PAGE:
The Royal Botanical Garden of Madrid – Real Jardín Botánico de Madrid – is an 8-hectare botanical garden located near Plaza de Murillo, next to the famous Prado Museum in Madrid and is a great place to spend a leisurely couple of hours, especially if the sun has got its hat on.
The garden was founded on October 17th 1755 by King Ferdinand VI, and installed in the Orchard of Migas Calientes, which is near what today is called Puerta de Hierro, on the banks of the Manzanares River. At this time in its history it contained more than 2,000 plants collected by José Quer y Martínez, a botanist and surgeon.
The garden was founded on October 17th 1755 by King Ferdinand VI, and installed in the Orchard of Migas Calientes, which is near what today is called Puerta de Hierro, on the banks of the Manzanares River. It contained more than 2,000 plants collected by José Quer y Martínez, a botanist and surgeon.
In 1774 King Carlos III ordered the garden moved to its current location on the Paseo del Prado. It was designed by architects Francesco Sabatini and Juan de Villanueva and is organized into three tiered terraces, arranging plants according to the method of Linnaeus.
This new site opened in 1781 with the aim of not only exhibiting plants, but also to teach botany, promote expeditions for the discovery of new plant species and classify them. The herbarium is now the largest in Spain.
In 1794 the garden was greatly augmented by a collection of 10,000 plants brought to Spain by Alessandro Malaspina.
The garden is very well structured and everything is well labelled, a boon for amateurs like me.
The Spanish War of Independence in 1808 caused the garden to be abandoned, but in 1857 director Mariano de la Paz Graëlls y de la Aguera revived it with a new greenhouse and refurbishment of the upper terrace. A zoo was created in the garden but was subsequently relocated to the Parque del Buen Retiro.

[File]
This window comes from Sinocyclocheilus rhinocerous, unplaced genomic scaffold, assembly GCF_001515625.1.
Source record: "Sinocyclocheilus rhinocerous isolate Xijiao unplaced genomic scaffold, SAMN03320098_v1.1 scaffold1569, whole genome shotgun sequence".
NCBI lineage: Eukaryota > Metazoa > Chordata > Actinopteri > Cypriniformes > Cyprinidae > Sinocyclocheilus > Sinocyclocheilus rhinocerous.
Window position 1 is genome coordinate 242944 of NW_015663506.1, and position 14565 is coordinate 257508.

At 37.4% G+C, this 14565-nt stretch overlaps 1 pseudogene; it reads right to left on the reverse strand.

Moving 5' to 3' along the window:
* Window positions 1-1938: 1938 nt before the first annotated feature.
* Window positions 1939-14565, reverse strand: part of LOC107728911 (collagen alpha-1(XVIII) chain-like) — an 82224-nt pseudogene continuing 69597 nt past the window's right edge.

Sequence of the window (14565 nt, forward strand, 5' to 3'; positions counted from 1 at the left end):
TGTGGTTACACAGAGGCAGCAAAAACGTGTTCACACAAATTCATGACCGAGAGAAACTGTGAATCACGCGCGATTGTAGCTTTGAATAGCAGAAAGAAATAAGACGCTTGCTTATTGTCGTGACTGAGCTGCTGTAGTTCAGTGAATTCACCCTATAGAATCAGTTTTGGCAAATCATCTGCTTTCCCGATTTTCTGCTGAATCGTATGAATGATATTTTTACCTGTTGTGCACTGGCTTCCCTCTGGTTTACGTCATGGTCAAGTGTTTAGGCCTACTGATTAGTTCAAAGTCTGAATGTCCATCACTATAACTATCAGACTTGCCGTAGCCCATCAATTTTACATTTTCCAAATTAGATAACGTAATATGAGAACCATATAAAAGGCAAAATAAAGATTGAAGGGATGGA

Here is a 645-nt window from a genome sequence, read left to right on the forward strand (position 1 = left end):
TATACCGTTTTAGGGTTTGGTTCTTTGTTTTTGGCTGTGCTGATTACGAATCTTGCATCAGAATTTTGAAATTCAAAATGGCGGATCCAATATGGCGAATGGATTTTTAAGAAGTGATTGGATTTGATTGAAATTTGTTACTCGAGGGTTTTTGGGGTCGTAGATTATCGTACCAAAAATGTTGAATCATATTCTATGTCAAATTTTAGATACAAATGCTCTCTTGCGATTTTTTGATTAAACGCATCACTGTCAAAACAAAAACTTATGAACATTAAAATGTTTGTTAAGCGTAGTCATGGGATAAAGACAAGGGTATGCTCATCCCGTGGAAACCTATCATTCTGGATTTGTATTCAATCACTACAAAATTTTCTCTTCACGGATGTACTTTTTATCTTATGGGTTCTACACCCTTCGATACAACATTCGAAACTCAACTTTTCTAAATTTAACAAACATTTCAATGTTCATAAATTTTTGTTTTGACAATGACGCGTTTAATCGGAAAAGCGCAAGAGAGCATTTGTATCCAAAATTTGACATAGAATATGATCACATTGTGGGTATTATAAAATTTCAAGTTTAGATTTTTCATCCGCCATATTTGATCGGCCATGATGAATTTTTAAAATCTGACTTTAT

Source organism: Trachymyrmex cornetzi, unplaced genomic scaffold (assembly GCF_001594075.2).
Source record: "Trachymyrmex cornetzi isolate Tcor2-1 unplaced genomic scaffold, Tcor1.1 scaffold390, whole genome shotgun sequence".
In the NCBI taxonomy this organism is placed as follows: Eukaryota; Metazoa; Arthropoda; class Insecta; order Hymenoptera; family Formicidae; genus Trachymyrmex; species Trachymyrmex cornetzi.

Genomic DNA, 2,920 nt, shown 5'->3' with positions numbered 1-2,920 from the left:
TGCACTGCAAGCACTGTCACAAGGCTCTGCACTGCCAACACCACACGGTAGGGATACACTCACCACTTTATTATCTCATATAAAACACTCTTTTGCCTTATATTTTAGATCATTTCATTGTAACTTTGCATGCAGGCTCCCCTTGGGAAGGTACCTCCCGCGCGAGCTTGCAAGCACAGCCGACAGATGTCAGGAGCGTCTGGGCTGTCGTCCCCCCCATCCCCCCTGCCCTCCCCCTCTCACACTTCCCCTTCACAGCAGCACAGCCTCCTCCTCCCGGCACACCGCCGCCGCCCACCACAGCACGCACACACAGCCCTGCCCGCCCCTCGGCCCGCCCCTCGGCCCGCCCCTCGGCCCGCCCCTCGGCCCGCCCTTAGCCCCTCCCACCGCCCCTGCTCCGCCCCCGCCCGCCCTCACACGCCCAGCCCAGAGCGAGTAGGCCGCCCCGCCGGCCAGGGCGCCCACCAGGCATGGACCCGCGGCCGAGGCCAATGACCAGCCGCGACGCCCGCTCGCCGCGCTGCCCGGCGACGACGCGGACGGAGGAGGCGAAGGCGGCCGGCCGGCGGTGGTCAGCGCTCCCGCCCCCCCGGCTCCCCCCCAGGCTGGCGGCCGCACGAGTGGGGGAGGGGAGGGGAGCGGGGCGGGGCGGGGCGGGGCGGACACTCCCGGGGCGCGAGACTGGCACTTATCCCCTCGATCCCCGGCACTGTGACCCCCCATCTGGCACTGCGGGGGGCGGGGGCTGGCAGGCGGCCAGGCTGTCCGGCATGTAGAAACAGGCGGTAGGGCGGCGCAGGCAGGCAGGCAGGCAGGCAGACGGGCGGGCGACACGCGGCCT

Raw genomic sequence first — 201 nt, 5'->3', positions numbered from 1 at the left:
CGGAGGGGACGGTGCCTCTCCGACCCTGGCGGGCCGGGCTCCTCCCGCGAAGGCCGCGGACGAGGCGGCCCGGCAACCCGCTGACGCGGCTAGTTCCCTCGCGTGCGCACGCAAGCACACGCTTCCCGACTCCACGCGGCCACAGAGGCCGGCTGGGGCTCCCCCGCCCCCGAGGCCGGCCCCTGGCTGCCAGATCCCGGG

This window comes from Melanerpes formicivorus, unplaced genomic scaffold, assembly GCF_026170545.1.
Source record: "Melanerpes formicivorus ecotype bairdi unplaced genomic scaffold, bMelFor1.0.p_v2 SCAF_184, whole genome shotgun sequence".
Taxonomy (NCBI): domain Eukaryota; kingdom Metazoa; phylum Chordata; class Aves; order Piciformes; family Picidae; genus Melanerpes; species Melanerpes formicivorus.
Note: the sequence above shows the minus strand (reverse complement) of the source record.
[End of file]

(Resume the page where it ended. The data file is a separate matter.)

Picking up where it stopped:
Since 1939 the garden has been dependent on the Spanish National Research Council (CSIC) and in 1942 was declared an Artistic Garden. In 1974, after decades of hardship and neglect, the garden was closed to the public in order to restore it to its original design and it finally reopened in 1981.
Today’s garden is divided into three major outdoor sections and two greenhouses and houses around 30,000 plants and flowers and 1,500 trees.
The various terraces are organised as follows:
Terraza de los Cuadros – collections of ornamental plants, medicinal, aromatic, endemic and orchard gathered around a small fountain. All are planted in box-edged plots. At its southern end is a rock garden.
Terraza de las Escuelas Botánicas – a taxonomic collection of plants, ordered phylogenetically (based on natural evolutionary relationships) and set within plots around 12 small fountains.
Terraza del Plano de la Flor – a diverse collection of trees and shrubs, as designed in the mid-nineteenth century in the romantic English style. It contains the Villanueva Pavilion, built in 1781 as a greenhouse, and a pond with bust of Carl Linnaeus.
More photos HERE
There is also an abundance of birds, including wild parakeets, butterflies and the occasional red squirrel.
Real Jardín Botánico
Plaza de Murillo, 2
Tel: +34 91 420 30 17
January, February, November and December from 10 am to 6 pm
March and October from 10 am to 7 pm
April and September from 10 am to 8 pm.
May, June, July and August from 10 am to 9 pm.
The garden is open to the public every day of the year, except December 25th and January 1st.